Investors in Indian equities are increasingly withdrawing into a shell as the country's macro-economic problems deepen, putting at risk even the watered-down growth targets.
The slumping rupee, which plumbed record lows for seven days in a row, was the latest sign of the mounting unease in the markets. The currency's almost 14 per cent dive since early February has knocked foreign investors harder than the drop in share values.
An uncertain outlook for the rupee that sunk to a lifetime low of 56.40 against the US dollar last week, thwarts any possibility of foreign capital inflows in the near term.
"Currency risk has jumped to the forefront when investment calls are made and the picture is grim," said equity salesman Nimesh Shah who deals with foreign funds. "It's pretty much wait-and-watch mode at the moment. This is unlikely to change until atleast September."
New Delhi needs to take hard decisions such as slashing subsidies and wasteful expenditure to plug the huge hole in its balance sheet, and simultaneously open up the economy to foreign capital investment — a move that would help reduce the current account deficit and enable the rupee to rebound.
However, India lacks the political leadership and the dominant Congress party's penchant to pander to populism has only made the situation worse. Coalition politics with each group pulling in different direction is another drag on the country.
India's aviation sector is in dire straits with almost all carriers bleeding due to high taxes on fuel, airport charges and other costs. Jet Airways, the country's largest carrier, reported a fifth straight quarterly loss, while Kingfisher Airlines has slashed its flights and is struggling to pay salaries.
The state-owned Air India, whose services are among the worst, is kept afloat through government handouts. Other carriers like SpiceJet and Go Air are also in the red, while unlisted Indigo Airlines is the only one to post a profit. The sector clearly needs foreign participation to help them bail out.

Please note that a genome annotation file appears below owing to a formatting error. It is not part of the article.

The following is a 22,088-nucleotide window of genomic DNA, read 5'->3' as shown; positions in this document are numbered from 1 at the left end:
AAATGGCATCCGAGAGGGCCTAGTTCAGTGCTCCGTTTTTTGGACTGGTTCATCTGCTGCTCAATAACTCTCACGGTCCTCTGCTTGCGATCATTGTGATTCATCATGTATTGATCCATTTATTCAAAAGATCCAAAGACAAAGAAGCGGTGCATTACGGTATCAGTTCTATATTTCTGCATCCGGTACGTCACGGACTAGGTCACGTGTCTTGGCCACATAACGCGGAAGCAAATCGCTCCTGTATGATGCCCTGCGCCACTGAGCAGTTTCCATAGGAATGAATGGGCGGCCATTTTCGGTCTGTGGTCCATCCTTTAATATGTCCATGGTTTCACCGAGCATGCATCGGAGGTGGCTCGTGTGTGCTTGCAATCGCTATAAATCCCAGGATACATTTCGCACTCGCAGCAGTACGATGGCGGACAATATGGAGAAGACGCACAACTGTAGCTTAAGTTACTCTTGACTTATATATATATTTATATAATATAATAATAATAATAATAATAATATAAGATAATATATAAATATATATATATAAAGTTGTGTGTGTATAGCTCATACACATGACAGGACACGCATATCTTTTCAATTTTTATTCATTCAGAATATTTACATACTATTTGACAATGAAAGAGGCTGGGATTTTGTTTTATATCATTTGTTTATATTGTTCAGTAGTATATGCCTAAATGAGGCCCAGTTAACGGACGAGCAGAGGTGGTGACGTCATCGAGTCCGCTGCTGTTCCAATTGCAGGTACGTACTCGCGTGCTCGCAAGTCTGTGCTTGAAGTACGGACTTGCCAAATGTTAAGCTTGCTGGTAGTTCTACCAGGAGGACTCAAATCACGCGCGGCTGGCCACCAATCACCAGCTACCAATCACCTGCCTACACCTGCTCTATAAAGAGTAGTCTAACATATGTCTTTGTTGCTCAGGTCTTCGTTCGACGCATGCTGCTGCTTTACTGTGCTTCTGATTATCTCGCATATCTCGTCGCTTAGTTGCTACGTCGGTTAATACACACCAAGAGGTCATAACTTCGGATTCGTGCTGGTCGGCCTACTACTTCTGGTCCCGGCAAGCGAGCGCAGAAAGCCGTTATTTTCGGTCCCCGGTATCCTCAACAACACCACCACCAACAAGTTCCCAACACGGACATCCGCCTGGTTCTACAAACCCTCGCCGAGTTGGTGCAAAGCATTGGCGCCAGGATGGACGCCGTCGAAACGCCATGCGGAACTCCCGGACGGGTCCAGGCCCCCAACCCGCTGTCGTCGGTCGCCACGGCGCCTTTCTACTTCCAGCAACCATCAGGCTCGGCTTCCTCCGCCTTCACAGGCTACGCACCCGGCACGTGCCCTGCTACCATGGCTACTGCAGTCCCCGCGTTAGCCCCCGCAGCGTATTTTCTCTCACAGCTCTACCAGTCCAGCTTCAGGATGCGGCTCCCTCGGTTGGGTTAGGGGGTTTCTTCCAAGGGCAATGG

Yet Prime Minister Manmohan Singh's government has been sitting on a proposal to allow foreign carriers to invest up to 49 per cent in domestic aviation, underscoring the policy paralysis that has gripped New Delhi.
"The talk among business circles is that it is difficult to work with this government," said a fund manager at a foreign asset management company who cut all exposure to aviation stocks, including Kingfisher.
This message is widespread. A survey of offshore fund managers conducted by Bank of America Merrill Lynch in May found more than 55 per cent of the 234 respondents were underweight on Indian equities — more than double than in a April poll when only 22 per cent were bearish.
The Wall Street bank also downgraded its forecast of India's growth in 2012-13 6.5 per cent from 6.8 per cent previously, citing the fallout from the Eurozone crisis as a major rationale.
However Goldman Sachs, which cuts its estimate to 6.6 per cent from 7.2 per cent, indicated that domestic problems were the main reason for the downgrade.
"We are revising our GDP growth forecast largely due to a weaker investment outlook, in part driven by domestic policy uncertainties and more back-ended and lesser monetary policy easing, and in part by prevailing global uncertainties," Goldman wrote in a report.
The top-30 Sensex has lost 6.4 per cent so far in May, and is set for its biggest monthly fall since at least November although a steep increase in petrol prices by state-run refiners has given the market some respite as the move reduces the revenue losses of fuel marketing companies.
For the market to perk up, the government would have to bite the bullet and raise prices of heavily subsidised prices of diesel and cooking gas. Although this would fan inflation pressures in the short term, the benefits over time far outweigh.
By lowering subsidies, India would be able to scale down its fiscal deficit and help lower public debt — two factors cited by rating agencies as trouble spots for the country.